Those Doncaster Rail plans
Image: Down Memory Lane we go, Melways Edition 14, showing the proposed Doncaster train line from Victoria Park. The line eventually disappeared from later Melway editions.
For more on the history: Wikipedia, Doncaster railway line, Melbourne
The Doncaster railway line is a proposed suburban railway in the eastern suburbs of Melbourne, Victoria, Australia. Connecting to the existing Melbourne metro railway network at Victoria Park station on the South Morang and Hurstbridge lines; the Doncaster line would have served the suburbs of Bulleen, Templestowe and Doncaster; running both in the median strip of the Eastern Freeway and in a tunnel under houses. Initial works commenced in 1974 but the project was cancelled in 1976.
First proposed in 1890, detailed planning commenced in 1969, and by 1972 the route was decided upon. Despite rising costs, the state governments of the period continued to make assurances that the line would be built. Property acquisition for part of the route was completed in 1975, and construction of a cutting at the city end commenced in 1974, only to be filled in two years later. By 1982 plans to build the line had been shelved by the state government, and by 1984 land for the line once it left the freeway had been sold. In 1991 an independent report investigated constructing the line, recommending against it due to the high cost.However several other reports released since the 1970s detail the essential requirement for heavy rail mass transit in the Doncaster corridor.
The Doncaster rail line proposal is almost identical to the earlier completed Joondalup Line and recently completed Mandurah Line, both in Perth, a city with less than half the population of Melbourne, which runs along the centre median of the Kwinana Freeway and through various tunnels. The Mandurah rail line, completed in 2007, is almost double the length of the proposed Doncaster line and cost 1.6 billion; trains are able to travel at up to 130 km/h. Despite the massive requirement, local council and public pressure, there remains no firm state government commitment to build the Doncaster line.
The rail line proposal resurfaced during the Northern Corridor Study. Its 2003 report found that mass transit to Doncaster, together with other initiatives consistent with the still new Melbourne 2030 plan, would make the road tunnel unnecessary.
The study reported:
“An east-west tunnel is the only real way to remove traffic from Royal Park, but it is difficult to justify the expense, even of a shorter tunnel, based on relief to this area alone. Relief to the rest of Alexandra Parade and Princes Street route is less assured (these are significant traffic reductions, but remaining traffic levels are still substantial). Induced traffic may refill the additional road capacity unless it is utilised for other purposes (eg. improving north-south priority, public transport, cycling and walking facilities) …”
Northern Central City Corridor (NCCC) Strategy, Draft (and Final) Report August 2003, Department of Infrastructure.
The NCCCS concluded that
“no further investigation should take place on road tunnel options in the inner north.”
A light rail or busway solution would run from a new underground bus/tram interchange at Doncaster Hill, in a dedicated right of way along Doncaster Road, then in the median of the Eastern Freeway from Doncaster Road to Alexandra Parade, requiring widening of the Freeway from Bulleen Road to Doncaster Road.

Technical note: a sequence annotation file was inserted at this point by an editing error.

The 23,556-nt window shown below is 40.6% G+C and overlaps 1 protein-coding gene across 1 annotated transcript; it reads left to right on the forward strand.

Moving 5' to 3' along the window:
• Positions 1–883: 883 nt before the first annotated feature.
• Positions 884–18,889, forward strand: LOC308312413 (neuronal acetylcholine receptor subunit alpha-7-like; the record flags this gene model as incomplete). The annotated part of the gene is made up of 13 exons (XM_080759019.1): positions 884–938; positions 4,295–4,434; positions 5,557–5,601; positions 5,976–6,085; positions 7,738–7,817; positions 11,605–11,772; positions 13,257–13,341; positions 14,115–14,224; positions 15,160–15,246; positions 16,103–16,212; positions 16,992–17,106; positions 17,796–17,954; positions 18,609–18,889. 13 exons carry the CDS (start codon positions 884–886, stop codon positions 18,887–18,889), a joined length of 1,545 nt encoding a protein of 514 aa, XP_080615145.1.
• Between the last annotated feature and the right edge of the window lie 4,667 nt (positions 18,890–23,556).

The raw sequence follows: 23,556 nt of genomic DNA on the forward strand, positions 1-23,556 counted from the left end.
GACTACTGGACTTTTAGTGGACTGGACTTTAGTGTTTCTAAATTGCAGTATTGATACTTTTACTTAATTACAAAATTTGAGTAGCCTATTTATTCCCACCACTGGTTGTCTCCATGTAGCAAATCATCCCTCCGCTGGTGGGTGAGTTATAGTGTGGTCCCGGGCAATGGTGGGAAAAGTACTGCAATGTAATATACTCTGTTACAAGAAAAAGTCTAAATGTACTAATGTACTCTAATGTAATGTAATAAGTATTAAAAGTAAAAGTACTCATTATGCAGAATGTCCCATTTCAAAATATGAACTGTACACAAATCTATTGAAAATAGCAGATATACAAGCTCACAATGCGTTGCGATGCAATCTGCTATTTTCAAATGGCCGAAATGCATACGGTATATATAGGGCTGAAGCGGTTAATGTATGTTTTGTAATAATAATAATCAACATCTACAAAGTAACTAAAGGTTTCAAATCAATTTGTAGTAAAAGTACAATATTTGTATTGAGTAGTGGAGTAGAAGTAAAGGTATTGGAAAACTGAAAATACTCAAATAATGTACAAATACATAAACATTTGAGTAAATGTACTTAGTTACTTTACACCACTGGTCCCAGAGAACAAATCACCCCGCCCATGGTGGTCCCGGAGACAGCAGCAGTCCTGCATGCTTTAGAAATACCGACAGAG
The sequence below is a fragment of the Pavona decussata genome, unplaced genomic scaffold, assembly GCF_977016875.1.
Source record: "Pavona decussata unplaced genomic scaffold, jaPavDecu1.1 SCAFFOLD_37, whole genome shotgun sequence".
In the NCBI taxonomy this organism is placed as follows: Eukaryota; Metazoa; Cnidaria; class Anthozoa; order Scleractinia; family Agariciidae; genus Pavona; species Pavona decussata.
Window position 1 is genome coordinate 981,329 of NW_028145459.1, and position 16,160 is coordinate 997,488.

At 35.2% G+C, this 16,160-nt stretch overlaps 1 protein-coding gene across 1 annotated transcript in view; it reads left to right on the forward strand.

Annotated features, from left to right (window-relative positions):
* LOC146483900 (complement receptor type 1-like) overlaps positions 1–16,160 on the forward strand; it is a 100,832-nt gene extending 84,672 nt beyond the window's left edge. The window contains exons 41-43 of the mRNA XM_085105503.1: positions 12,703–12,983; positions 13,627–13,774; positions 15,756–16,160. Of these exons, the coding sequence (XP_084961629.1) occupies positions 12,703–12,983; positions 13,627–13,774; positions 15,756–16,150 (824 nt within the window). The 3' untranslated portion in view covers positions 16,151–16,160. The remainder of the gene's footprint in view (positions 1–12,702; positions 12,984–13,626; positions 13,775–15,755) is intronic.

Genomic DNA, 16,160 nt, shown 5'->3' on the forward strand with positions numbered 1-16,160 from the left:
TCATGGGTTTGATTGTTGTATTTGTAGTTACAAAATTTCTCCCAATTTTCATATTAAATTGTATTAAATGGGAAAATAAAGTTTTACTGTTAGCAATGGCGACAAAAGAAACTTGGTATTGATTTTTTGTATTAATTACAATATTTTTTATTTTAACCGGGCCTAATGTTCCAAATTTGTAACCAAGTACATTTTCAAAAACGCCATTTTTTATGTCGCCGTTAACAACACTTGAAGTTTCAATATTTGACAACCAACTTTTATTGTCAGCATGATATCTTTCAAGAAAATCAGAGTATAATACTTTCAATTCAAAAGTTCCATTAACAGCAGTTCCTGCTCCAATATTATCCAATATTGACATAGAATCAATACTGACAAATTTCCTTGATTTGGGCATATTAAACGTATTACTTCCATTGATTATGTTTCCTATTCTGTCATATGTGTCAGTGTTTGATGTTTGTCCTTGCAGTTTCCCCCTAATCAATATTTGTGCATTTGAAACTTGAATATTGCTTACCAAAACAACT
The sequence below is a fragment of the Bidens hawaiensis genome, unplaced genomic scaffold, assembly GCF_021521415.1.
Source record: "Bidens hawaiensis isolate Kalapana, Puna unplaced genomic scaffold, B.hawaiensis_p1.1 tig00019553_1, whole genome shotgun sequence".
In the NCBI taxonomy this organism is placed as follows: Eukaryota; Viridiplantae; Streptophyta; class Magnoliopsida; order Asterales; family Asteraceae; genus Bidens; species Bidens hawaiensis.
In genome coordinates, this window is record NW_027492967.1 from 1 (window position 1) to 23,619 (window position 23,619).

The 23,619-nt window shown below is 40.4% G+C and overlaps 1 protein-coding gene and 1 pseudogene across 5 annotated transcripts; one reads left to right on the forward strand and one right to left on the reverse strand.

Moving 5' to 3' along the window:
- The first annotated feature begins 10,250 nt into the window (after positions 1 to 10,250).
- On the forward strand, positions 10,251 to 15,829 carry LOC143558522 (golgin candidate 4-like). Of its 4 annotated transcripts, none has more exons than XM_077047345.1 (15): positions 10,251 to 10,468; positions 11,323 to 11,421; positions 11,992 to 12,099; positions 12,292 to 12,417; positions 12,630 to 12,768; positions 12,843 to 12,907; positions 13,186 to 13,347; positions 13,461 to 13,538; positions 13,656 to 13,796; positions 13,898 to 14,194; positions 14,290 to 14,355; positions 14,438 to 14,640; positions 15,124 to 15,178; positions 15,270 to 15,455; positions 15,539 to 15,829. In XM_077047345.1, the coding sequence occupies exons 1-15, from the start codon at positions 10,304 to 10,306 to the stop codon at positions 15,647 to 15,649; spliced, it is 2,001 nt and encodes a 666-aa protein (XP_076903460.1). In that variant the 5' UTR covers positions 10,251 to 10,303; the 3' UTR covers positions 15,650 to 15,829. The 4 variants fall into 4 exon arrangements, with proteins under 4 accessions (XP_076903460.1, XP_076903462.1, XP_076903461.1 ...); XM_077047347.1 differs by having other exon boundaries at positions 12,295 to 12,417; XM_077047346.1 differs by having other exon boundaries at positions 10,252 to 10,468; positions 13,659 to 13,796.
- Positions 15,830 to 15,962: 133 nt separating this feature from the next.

From there, it would run along Alexandra Parade (in a dedicated right of way, and probably taking a traffic lane in each direction) to Nicholson Street, where it would join tram route 96 into the City … another option would be to turn into Elgin Street and Swanston Street to serve Melbourne University more directly, then into the city along Swanston Street. High-speed vehicles would be used to provide competitive overall journey times compared with car travel (and also to travel along the freeway at noticeably higher speeds than cars).
A heavy rail solution would run underground from Doncaster Hill to the Eastern Freeway at Bulleen Road, following the freeway median from there to the Clifton Hill railway overpass. At this point it would turn south, leaving the median to join the Clifton Hill line north of Victoria Park station. Doncaster train services would then enter the city using the city loop (service patterns would need to be worked up in detail).
A hybrid solution would combine features of the heavy and light rail options, running from Doncaster Hill along Doncaster Road and into the Freeway reserve (as per the bus and light rail options), then joining the Clifton Hill line at Victoria Park to run into the CBD using the city loop. The hybrid solution would require specially-designed vehicles capable of running in an on-road situation
With all options, the primary objective would be to provide a competitive edge, with shorter overall journey times than car travel, and much-improved reliability, capacity and passenger amenity than the present bus services.
This means that DART will need to be fully segregated from road traffic throughout its length. An integral part of DART would be the redesign of bus services in the Doncaster corridor to improve their coverage and provide effective feeder services to and from the rapid transit system, including an effective bus/DART passenger interchange at Doncaster Hill. Before any commitment is made to DART, a full feasibility study is needed into the options available, the potential benefits and costs. In the meantime, any land needed for future options should be protected.